By Melanie Chung-Sherman, LCSW-S, CTS, LCPAA At the tender age of 5 years old, Rebecca* took a belt and attempted to hang herself in her foster parent’s closet. She talked about wanting to kill herself from a young age. She drew macabre pictures of death and dying at home, school, and with the many therapists she encountered. She was medicated and told to behave. Following her adoptive placement when she was 8 years old, she discovered that picking her scabs until they bled or pulling out her hair in clumps created a sense of release when she became upset or anxious. She did not believe that she would stay in any home permanently. She was keenly aware of other people’s exhaustion and frustration with her behaviors. She was even sent to her room or grounded from others in a failed attempt to discipline her — which only reinforced her isolation, sense of guilt and false script that she must solve this issue alone because it was too much for the adults. People looked at her funny when she would arrive to school with clumps of her hair pulled out. They even tried to coax her out of her shell and told her to “use her words.” However, they did not realize what she had already learned, that hurting herself was far more productive than any word could elicit. She also learned that words could be powerful weapons — resulting in losing her birth family, getting moved to various foster homes because her “words scared them,” and sending her abuser away to prison — driving her shame even further inside. She also realized that hitting herself would not only garner attention, it would stop adults from attempting to physically discipline her like they had tried to do while in foster care. There were times that she would hit herself until she bruised or bled. It became a “safe” way for her to receive attention from those she learned to mistrust — including herself. Multiple hospitalizations, muffled conversations between her adoptive parents and professionals about what they were “going to do with her” only fueled her assumption that they were eventually going to get rid of her. Threats and discipline produced little impact and reinforced that she was too broken, too shattered for redemption. Why, then, should she stop what gave her the only spark of feeling alive? She only learned to hide her harmful behaviors and emotions from those who professed that they wanted her to heal. She made a conscious decision to stop harming in places that her scars were visible, so she hid them away on her thighs, breasts, upper arms, stomach, buttocks and vagina. On the outside she appeared “perfect” — a straight-A student, cheerleader and the epitome of performance. But on the inside she struggled with her identity and attraction to other girls. She wondered who in her birth family might be bi-sexual or lesbian? She was so angry that she had one more thing that was different within her. Turning to her adoptive parents was too complex and risky because she felt she caused enough problems — and their spiritual beliefs would not allow grace or understanding of that issue. She needed to be perfect because life experience reinforced that people do not leave “perfection.” So she continued punishing herself privately. As she entered young adulthood, her pain threshold was not like everyone else’s. She needed more to induce the same release she felt as a young girl and began cutting deeper — brazenly defying the last cuts and all those who told her to stop. Sometimes she cut so deep — to the muscle — and felt a rush of euphoria. She did not intend to kill herself at first — just quell the pain. What did people really know of her pain? A pain so deep and dark that she needed to battle in isolation because if they really saw the “badness” inside her was too much for anyone to deal with. When everything else in her life was out of control, she blindly felt more empowered to harm herself and an expert in this aspect of her life. She became quite popular on underground chat rooms and websites discussing her risky behavior. Through friends, she learned that controlling food intake was also powerful and began to restrict her diet through binging and purging in high school. She realized that alcohol was a powerful elixir combined with starvation to douse the hurt and drive it deeper — yet, it was socially acceptable in college. Those close to her watched her shrink away, but she would casually share that she was fine and not to worry — some even praised her rapid weight loss as a symbol of self-control and strength. Little did they really know. Over time, her appearance began to match how she felt on the inside, but by that time, she was too exhausted to care anymore. She believed that if they really knew her, they would leave anyway . . . so she decided she would leave nothing behind. When she was 19 years old, Rebecca attempted suicide for the first time. (*Names, identities and case histories are fictional to protect the identities of clients served. Any representation in likeness is coincidental.) The number of children, adolescents and adults struggling with deliberate self-harm remains a subject that most parents, educators, religious figures and caregivers rarely address, let alone discuss openly. It is important to note that self-harm behaviors do not discriminate against ethnicity, culture, gender, socioeconomic, religious beliefs or even methods of placement into the home whether by birth, adoption, kinship or foster. Deliberate self-harm is when “one intentionally damages one’s own bodily tissue without intending to die” (Gratz & Chapman, 2009) to immediately release feelings of anguish and pain. It is important to determine what self-harm is not, though commonly categorized as self-harm, such as alcoholism, drug abuse, eating disorders or other destructive behaviors that develop and increase in intensity over time. For example, most people do not set out to drink him or herself into a coma on the first drink, but when a person chooses to purposefully cut skin — they are seeking immediate reaction. Thus, some examples of self-harm include, but are not limited to, burning, cutting, pulling out hair (Trichotillomania), excessive scratching, punching self, continuously picking at scabs or wounds, biting and suicide attempts. Self-harm is a coping mechanism to deal with intense emotions. Think of it as an immediate release with a slow-burn over time. Despite differing variables, there is a distinct connection between self-harm and suicide attempts. According to the U.S. Center for Disease Control (2012), approximately 70 percent of youth who engage in “repetitive self-harm also attempt suicide.” This behavior is more common among teenagers and young adults ranging in age from 13 to 35 years old (Gratz & Chapman, 2009). However, it is assumed that the younger a person is when he or she engages in harmful behaviors, the more complex and difficult it will be to stop. Many experts believe that with the immediate access of the Internet, self-harm, has become more normalized and socially acceptable. Are Adoptees at More Risk? There are unique factors that can put adoptees and foster youth at more risk for self-harm. Adoption is born of loss and grief. Grief can be connected to feelings of abandonment, rejection, difference and an unknown identity. Many adoptees and foster youth have limited, or inaccurate, medical and social histories creating a space for questions and assumptions related to inherited issues ranging from physical and mental health — as well as a missing connection to who an adoptee might look like, love or become. This can trigger feelings of depression, anxiety, anger, shame and helplessness. If acknowledgement of adoption-related loss within society, an adoptive family, or the adoptee is dismissed or minimized as legitimate, it can create a deeper sense of solitude. This sense of solitude and difficulty communicating feelings, coupled with adverse childhood experiences, can heighten overall risk (Slap, Goodman, & Huang, 2001). These adverse childhood experiences are noted in the longitudinal study by Kaiser Permanente and the Center for Disease Control that range from child abuse, neglect, domestic violence, multiple caregivers, war, chronic trauma, suicide in the family, mental health and more (Bynum, Griffin, & Riding, 2010). There is no statistical evidence in which adoption or foster care is the primary cause for self-harming behaviors any more than stating all animals with claws are bears. It is fair to say that most adoptees and foster youth have experienced at least one or more of those experiences prior to placement — and in some cases following adoption. Statistically, more adoptees and foster children enter into therapy programs based on unique circumstances than the general population. It is important to note that because an individual was adopted or fostered should not automatically suggest that he or she will self-harm or become suicidal. Therefore, a cautious awareness is realistic and healthy, rather than a pathological verdict, which can inadvertently reinforce an environment of mistrust and frustration. Formulating secure attachments early in development “does not simply improve the odds of intimate connections” (Powell, Cooper, Hoffman & Marvin, 2014), but reduces the long-term impacts of adverse childhood experiences. Many adoptees, foster youth and some adoptive parents have endured, at the least, relational trauma and separation, which significantly impacts their ability to feel worthy of love and reach out for help from loved ones. It can be argued that someone who harms does not necessarily trust him or herself — let alone other people to care for his or her needs. Attachment is a give-and-receive process between parent and child, thus, if clues or statements by adoptive parents or caregivers repeatedly go unnoticed or dismissed, the inadvertent message reinforces a sense of unworthiness, disconnect or guilt. At the core of this barrier is shame. This pattern creates a vicious cycle of self-harm and further detachment from those closest. In an attempt to alleviate the shame, self-harm becomes a form of punishing the “badness” that one falsely believes may have caused the abuse, abandonment, rejection or neglect. Sexual orientation is another distinct factor that raises the risk of self-harm and suicide. Adoptees and foster youth struggling with sexual orientation, such as LGBT issues, coupled with the differences associated with adoption, raises the risk. Gender and sexual orientation is intricately linked as individuals enter adolescence. If sexual differences are perceived as socially unacceptable or even intolerable within places that profess a foundation of trust and security such as schools, places of worship, the community and the adoptive family. It can become confusing and disheartening to those struggling — as places that are seen as both refuges and venues to promote adoption and fostering, yet not completely accept differences of an adoptee’s sexual orientation. This can be felt as yet another rejection and abandonment. Partial acceptance of an individual is not full acceptance, and adoptees know this, creating a fracture of trust and vulnerability — driving the need to punish further and keep even more secrets within. The term “birth mother rage” or the “primal wound” related specifically to self-harm and adoption issues has been suggested by professionals and adoption constellation members. Though, there are a variety of feelings related to relinquishment for some constellation members, more specifically adoptees, it is erroneous to assume that self-harm is directly related to birth parent driven rage or abandonment alone. Not only is that assumption potentially damaging to an adoptee’s narrative as well as demeaning to the role of the birth family, it limits the exploration of other issues contributing to self-harm that may stretch beyond adoption-related issues alone. Relating self-harm directly to adoption-related issues alone simplifies a complex issue. This assumption places false responsibility on the adoptee in which there will always be something inherently wrong with no chance for parole — based solely on the fact they were adopted. It does not take into account the many other factors that play a role beyond the identity of adoptee. If a person were to arrive at the emergency room with a broken arm after a skiing accident, what good would it do to merely treat for head injuries? Hopefully, everything would be evaluated, but the broken arm needs immediate attention. Let’s face it, self-harm behaviors such as cutting one’s self goes against social norms and tends to create an uneasy feeling in others. . . and for good reason. At the crux of self-harm is a deep-seeded need to momentarily halt powerful feelings of hurt, inadequacy and shame. Ultimately, self-harm works or individuals would not continue to do it. Though, it can provide immediate release, the release is only temporary and can quickly become an addictive behavior, in which a person has built a tolerance and needs each experience to be more intense and frequent in order to obtain the first “high.” Repeated experiences of self-harm tend to take place in isolation fueling feelings of dread and shame — creating a vicious cycle. In addition, “repeated self-harm is one of the best predictors of eventual death by suicide” (Gratz & Chapman, 2009, p. 27). As tolerance increases, inhibition and caution decreases, which can lead to unintentional suicide — or intentional. When words go silent and painful experiences hide away from light, our human nature reverts to survival and cowers in the dark. We hide, cover, punish and lie to beat away the rushing tides of shame, devaluation, pain and fear. Ultimately, self-harm is a choice. It does not relieve the pain, but only hides the underlying issues. It is not a phase that will just go away. It is not considered a normal or healthy behavior, but becomes a normalized way for the person to relieve themselves. Family members are typically the first line of defense. Self-harm is risky and dangerous — and in most cases professional help is warranted to intervene. There is always hope and a pathway toward recovery. The waves of self-punishment no longer have to eclipse the joy of living. The long road to healing is always worth the hard work — and breaking the bonds of silence, secrecy and shame. Melanie Chung-Sherman, LCSW-S, CTS, LCPAA, is the clinical director of post-adoption services at Christian Works for Children in Dallas, Texas. She is a board-certified clinical supervisor and licensed clinical social worker as well as a licensed child placing administrator through the State of Texas. She is a certified trauma specialist through The National Institute for Trauma and Loss in Children™. She is a practicum student through The Theraplay® Institute. She is the founder and owner of a private practice dedicated to providing adoption-competent counseling through the lifespan. She is an adjunct professor of social work at Collin College. She has spoken nationally and internationally regarding child welfare and mental health issues. She graduated from the University of Texas at Arlington with a master of science in social work. She and her younger brother were adopted from South Korea in the 1970’s. Her greatest joys are her children and spending quality time with her husband and close friends. Warning Signs of Self-Harm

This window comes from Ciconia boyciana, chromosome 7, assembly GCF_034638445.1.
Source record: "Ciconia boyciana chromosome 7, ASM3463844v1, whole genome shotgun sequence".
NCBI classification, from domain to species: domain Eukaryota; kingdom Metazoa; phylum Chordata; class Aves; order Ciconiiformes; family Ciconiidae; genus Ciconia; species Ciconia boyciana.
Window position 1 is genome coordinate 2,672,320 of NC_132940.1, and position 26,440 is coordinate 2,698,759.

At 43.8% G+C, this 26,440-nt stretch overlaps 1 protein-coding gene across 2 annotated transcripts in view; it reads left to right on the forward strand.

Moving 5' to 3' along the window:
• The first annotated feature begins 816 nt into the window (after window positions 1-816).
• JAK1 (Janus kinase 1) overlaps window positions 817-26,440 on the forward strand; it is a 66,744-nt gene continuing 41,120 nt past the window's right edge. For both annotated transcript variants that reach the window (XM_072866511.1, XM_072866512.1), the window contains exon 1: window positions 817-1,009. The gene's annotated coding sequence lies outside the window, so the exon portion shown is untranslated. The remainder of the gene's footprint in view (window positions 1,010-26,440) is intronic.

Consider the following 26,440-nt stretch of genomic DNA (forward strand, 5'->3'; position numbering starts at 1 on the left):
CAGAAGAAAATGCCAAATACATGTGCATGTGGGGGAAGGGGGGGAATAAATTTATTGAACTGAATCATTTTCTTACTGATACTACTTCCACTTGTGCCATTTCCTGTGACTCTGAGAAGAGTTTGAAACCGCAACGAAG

- Obvious signs or actions of injury.